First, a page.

Communication and development
The remarkable experiences of rural women using ICTs as depicted in this video are a result of a responsive intervention by UNESCO under its research project "Putting ICTs in tha Hands of the Poor". UNESCO believes that it is important to critically examine the ways in which the poor can benefit from the new information and communication technologies (ICTs).
Through this project, UNESCO seeks to find answers to questions such as:
In what ways can we conbine different media and link them to already-established local social networks to improve the situation of the poor?
In what ways can ICTs be used to strengthen social networks, or develop them where they are lacking?
In what ways can technological interventions be used to change or challenge social norms inhibiting the disadvantaged and marginalised people?
In what ways can we use ICTs to help build local organising capacity, and to enable marginalised communities to become visible, have a choice and gain access to information and knowledge that can improve their lives and livelihoods?
The film is based on the following UNESCO Research Project sites:
Namma Diwani Local ICT Network (Budikote, KolarDistrict, Karnataka India) combines a radio studio, an audio cable network that delivers radio to local households, and a telecentre with computers, internet connectivity and other multimedia tools. It is run by and centred on a network of women's self-help groups (SHG) and linked to a government school and a local development resource centre. Daily community radio programming addresses local information and communication needs, drawing on a variety of multimedia resources, like websites and CD-ROMs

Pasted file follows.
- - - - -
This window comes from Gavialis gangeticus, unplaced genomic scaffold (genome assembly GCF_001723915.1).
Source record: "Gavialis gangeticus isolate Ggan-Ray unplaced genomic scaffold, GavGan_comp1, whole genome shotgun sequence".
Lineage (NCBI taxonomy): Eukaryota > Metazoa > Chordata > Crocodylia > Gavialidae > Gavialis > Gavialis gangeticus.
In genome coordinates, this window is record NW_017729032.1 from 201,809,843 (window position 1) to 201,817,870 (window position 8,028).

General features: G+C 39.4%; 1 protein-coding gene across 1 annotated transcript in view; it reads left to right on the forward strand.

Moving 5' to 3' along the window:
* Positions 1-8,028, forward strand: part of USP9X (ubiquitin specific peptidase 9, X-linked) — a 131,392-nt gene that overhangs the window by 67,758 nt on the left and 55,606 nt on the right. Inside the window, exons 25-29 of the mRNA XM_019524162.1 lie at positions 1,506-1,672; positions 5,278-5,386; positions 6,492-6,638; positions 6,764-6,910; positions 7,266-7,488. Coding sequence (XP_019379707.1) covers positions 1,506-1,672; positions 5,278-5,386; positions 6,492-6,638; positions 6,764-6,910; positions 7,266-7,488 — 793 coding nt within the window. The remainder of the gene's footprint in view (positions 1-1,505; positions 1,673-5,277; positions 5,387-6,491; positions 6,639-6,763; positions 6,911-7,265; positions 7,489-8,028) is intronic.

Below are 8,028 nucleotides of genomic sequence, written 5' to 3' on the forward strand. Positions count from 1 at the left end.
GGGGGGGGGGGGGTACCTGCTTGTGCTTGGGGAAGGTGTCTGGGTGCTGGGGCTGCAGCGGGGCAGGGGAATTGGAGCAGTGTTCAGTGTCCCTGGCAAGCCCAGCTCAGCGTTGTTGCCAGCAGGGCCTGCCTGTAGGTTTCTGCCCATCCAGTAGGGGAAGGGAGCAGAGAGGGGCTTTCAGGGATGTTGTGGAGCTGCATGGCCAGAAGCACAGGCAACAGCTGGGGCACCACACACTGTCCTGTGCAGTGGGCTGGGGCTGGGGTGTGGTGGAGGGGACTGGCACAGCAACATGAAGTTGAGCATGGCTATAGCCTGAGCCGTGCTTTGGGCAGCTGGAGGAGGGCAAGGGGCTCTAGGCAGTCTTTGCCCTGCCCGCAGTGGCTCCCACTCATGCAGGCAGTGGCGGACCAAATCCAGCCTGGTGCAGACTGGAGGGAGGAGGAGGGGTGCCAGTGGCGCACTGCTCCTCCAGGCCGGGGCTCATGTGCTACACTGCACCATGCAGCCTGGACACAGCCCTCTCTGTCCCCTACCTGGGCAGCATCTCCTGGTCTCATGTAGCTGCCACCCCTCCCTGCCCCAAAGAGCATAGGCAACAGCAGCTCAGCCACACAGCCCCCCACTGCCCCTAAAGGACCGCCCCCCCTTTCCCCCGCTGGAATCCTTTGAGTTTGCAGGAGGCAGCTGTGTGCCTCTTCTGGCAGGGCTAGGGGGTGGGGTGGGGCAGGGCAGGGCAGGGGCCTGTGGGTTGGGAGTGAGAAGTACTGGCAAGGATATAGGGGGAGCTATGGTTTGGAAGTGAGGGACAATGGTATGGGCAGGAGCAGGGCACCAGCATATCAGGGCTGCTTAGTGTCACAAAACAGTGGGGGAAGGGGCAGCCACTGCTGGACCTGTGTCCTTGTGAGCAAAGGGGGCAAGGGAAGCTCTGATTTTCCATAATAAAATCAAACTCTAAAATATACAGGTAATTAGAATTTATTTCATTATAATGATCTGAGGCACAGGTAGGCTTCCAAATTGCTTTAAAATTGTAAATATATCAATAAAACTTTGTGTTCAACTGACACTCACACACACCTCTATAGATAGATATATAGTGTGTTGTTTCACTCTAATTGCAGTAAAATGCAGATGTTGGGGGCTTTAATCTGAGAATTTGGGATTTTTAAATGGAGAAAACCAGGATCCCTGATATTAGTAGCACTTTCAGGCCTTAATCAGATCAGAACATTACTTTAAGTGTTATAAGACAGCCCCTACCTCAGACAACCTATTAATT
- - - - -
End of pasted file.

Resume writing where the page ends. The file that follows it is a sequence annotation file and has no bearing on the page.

ICT Learning Centre for Women (Seelampur, New Delhi, India) is an open learning centre for girls and women located at an inner-city madarsa (Islamic school) in a high-density, low-income area of New Delhi. Interactive multimedia content is developed and used to support vocational and life-skills training, to provide right-based information to poor girls and women and to build their awareness of health issues and livelihood opportunities.
Nabanna: Networking Rural Women and Knowledge (Baduria, North 24 Parganas District, West Bengal, India) uses grassroots processes to build information-sharing networks among low-income, rural women. Networking is done face-to-face through regular meetings as well as throught web- and print-materials, linking women and their groups from different parts of this geographically distinct municipality. Focus areas include agriculture, environment, health, sanitation, family planning, education, literacy and rule of law."